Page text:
Presentation on theme: "School Health Councils and Wellness Policies Christine Philley, M.Ed., CFCS School Health Administrator Office of Healthy Schools."— Presentation transcript:
School Health Councils and Wellness Policies Christine Philley, M.Ed., CFCS School Health Administrator Office of Healthy Schools
Mississippi Healthy Students Act Was passed into law because: Childhood obesity is a big problem in Mississippi A focus needed to be placed on health, physical education/physical activity, quality nutrition and on school wide initiatives and programs to promote the health and wellness of students and staff members in our MS schools
Healthy Students Act (House Bill 732/Senate Bill 2369) – Section Mississippi Code of Accountability Standard Mandates 150 minutes per week of physical education/physical activity for grades K-8 Mandates 45 minutes per week of health education for grades K-8 Requires ½ Carnegie Unit of physical education for graduation in grades 9-12 Appropriates funds for a physical education coordinator to be housed at MDE
Requires the State Board of Education to establish regulations for child nutrition school breakfast and lunch programs to include how food items are prepared, time allotted for the consumption of breakfast and lunch, extra food sales, marketing and retail fast foods. Defines the duties of School Health Councils to include a coordinated approach to school health.
What is a School Health Council? The School Health Council (SHC) is an advisory group composed of committed individuals from both the school and the community. The group works together to provide guidance and leadership to the school on all aspects of the school health program.
Potential SHC Members Parents Teachers (Physical Education & Health Education Teachers are required to serve) Students School staff to include Counselors, Nurses and Food Service Managers Health care providers (MD, PA, RN, NP, DDS, RD) Business/industry representatives Community leaders Government officials Extension staff Social service agencies Attorneys and law enforcement officials Clergy College/university personnel Media
The School Health Council should have a a School Health Coordinator. That person: Should be vitally interested in student health and wellness Will use available resources to assist in the organization of the school health council Will be responsible for coordinating wellness initiatives in the school and assisting the health council with the development and implementation of a local wellness policy as required by Accountability Standard Will work with the School Health Council to complete a needs assessment to identify health program needs in the school Will communicate with faculty members and council members about health issues and initiatives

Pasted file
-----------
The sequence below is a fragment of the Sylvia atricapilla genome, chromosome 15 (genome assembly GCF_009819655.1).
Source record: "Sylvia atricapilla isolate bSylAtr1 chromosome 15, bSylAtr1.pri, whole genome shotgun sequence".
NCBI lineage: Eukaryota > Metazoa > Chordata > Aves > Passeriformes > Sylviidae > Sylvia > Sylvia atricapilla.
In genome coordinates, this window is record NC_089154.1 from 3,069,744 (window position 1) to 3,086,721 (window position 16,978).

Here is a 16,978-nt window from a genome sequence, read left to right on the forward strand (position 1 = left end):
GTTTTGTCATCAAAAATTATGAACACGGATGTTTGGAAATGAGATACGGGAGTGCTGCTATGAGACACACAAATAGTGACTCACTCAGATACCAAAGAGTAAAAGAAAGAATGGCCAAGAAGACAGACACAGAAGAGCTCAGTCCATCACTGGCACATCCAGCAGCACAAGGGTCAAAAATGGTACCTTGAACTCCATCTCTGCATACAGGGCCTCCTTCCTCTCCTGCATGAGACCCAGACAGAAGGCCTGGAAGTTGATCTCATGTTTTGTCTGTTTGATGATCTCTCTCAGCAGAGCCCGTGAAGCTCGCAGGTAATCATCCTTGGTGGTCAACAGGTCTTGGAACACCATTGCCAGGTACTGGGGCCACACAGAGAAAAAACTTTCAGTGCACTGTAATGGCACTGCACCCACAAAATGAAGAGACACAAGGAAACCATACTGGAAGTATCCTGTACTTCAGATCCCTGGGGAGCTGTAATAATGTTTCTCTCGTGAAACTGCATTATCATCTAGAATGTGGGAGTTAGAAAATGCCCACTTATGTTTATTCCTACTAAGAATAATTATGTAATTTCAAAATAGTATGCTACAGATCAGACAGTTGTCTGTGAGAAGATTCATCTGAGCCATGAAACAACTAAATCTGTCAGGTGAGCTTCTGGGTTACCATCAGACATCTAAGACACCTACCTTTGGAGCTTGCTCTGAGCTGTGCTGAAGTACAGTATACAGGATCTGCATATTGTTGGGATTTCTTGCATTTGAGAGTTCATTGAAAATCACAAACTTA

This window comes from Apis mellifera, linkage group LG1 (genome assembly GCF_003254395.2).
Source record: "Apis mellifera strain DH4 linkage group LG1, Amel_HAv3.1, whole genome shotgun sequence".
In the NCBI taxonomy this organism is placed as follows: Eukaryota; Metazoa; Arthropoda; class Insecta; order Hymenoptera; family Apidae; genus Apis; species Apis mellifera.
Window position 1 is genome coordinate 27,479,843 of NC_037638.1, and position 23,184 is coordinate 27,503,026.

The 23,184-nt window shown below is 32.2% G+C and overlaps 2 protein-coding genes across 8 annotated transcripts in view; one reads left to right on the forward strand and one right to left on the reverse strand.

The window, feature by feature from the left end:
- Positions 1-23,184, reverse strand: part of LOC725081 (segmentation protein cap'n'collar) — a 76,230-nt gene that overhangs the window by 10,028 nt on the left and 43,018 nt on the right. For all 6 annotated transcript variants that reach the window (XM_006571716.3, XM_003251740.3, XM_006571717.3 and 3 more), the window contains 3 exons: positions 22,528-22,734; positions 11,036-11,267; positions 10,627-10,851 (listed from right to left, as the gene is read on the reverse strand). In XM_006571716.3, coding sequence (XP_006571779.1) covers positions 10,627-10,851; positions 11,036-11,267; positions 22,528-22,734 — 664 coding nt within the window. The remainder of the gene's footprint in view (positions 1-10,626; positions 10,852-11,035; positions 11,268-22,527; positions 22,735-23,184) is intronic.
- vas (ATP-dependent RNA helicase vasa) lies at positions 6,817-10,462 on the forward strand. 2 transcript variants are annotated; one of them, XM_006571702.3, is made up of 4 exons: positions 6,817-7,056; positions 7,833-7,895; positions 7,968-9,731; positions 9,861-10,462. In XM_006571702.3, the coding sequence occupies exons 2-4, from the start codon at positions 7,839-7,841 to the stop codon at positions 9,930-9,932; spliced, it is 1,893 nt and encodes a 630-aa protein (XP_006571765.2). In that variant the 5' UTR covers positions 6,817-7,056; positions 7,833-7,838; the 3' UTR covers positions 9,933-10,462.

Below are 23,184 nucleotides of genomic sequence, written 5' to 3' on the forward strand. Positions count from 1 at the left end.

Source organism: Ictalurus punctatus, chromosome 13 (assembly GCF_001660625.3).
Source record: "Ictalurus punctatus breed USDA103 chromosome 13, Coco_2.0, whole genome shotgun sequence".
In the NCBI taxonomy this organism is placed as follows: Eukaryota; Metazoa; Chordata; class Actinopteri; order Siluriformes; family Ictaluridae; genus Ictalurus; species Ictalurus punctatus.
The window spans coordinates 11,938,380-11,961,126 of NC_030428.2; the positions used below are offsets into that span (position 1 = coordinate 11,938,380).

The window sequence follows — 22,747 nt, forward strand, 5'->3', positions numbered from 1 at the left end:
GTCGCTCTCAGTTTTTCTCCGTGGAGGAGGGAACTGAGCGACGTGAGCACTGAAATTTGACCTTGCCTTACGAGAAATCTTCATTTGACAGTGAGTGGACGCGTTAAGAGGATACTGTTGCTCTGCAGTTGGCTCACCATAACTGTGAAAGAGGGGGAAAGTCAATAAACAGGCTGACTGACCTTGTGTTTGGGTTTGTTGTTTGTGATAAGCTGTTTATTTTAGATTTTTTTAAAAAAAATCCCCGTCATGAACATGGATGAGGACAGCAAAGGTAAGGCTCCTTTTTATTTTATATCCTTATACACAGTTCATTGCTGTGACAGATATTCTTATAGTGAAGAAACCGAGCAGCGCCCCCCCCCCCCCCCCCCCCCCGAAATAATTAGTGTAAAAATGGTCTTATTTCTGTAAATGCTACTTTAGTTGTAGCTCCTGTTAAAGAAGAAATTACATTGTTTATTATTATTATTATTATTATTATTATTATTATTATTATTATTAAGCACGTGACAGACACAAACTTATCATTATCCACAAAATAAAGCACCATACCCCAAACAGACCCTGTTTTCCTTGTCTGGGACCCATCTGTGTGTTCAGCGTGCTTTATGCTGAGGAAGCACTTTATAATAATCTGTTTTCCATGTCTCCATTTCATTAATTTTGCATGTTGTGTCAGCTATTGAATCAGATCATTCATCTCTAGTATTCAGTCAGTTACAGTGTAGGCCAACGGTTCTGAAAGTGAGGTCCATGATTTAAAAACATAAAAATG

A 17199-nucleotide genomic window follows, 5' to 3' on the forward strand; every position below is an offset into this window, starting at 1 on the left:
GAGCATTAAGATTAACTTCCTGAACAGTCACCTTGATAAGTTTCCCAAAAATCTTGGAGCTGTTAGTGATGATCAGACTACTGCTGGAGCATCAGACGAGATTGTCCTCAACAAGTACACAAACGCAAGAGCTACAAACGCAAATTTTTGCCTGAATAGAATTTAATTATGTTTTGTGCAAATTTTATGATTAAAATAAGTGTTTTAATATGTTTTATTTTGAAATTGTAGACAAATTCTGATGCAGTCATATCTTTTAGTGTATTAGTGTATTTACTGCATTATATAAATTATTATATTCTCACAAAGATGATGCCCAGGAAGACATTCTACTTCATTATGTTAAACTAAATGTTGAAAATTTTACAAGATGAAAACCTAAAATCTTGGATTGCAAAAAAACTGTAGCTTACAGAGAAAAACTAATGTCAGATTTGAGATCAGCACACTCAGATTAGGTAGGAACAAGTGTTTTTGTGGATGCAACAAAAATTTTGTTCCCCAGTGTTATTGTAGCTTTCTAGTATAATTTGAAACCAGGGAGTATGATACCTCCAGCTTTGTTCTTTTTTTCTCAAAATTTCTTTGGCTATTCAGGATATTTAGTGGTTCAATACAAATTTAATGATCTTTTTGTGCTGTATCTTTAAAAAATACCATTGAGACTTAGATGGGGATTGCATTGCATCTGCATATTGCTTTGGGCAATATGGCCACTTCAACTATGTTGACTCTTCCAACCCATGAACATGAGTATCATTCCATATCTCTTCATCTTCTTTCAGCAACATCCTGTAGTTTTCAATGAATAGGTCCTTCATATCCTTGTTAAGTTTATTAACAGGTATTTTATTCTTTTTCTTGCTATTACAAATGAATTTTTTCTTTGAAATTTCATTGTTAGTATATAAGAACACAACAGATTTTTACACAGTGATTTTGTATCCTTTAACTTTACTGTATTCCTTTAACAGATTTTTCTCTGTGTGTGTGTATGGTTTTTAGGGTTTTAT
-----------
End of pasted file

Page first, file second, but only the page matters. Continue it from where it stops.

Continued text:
Steps in Organizing a School Health Council Step 1. Get Together and Establish Structure a) Meet informally with interested individuals b) Select Coordinator c) Gain support of school leaders d) Recruit members/share guidelines
A School Health Council will Follow Guidelines: Meet a minimum of three times per school year Maintain accurate minutes of meetings to document the recommendations and topics of each meeting See that one annual presentation is made to the local school board (approve any revisions to the local school wellness policy, identify successes or make recommendations for policy development)
Steps in Organizing a School Health Council (continued) Step 2. Assess School Needs & Create a Vision a) Use the School Health Index to assess school health needs b) Involve all council members in the assessment process c) Use the results of the assessment
The School Health Council will use the School Health Index tool:
Steps in Organizing a School Health Council (continued) Step 3: Develop a Plan a) Use results of needs assessment to build an implementation plan and the Local Wellness Policy b) Council should develop a plan of action based on school needs.
A School Health Council will Develop a Quality Wellness Policy The MS Public School Accountability Standards (Standard ) and the Child Nutrition and WIC Reauthorization Act of 2004 (PL# ), requires each local school to establish a local school health council and to have a local school wellness policy. MS Code of 1972, Annotated Section requires that all components of Coordinated School Health be addressed in the Wellness Policy.
Resource - Local Wellness Policy Development Guide (revised June 2014) Your step-by-step guide to preparing your local school wellness policy No need to “reinvent the wheel” All the resources that are needed are there for your health council to use Version Found under What’s New on the Office of Healthy School website.
Interpreting and Using the Wellness Policy Guide Pages 1-3 define the laws that require local wellness policies, and outline the three steps to building an effective wellness policy. Pages 4-15 address the wellness policy components and the minimum requirements to be included in the policy.
Whole School, Whole Community, Whole Child Health and Learning Model:
Steps in Organizing a School Health Council (continued) Step 4. Take Action – Implement the Plan a) Set Priorities – work on the greater needs first b) Take “baby steps” - don’t overwhelm your council in the beginning c) Make sure that all council members are involved
Steps in Organizing a School Health Council (continued) Step 5: Evaluation, Celebration, and Sustainability a) Evaluation is a constant process b) Always remember to recognize council members for their work c) Celebrate successes along the way!
School Health Council Resources (Click on Office of Healthy Schools, then on Resources)
“New” USDA Wellness Resources Can be found at: wellness-resources
Health Council Resources Click on Healthy Schools/Resources Mississippi Department of Education Office of Healthy Schools P.O. Box 771 Jackson, MS 39205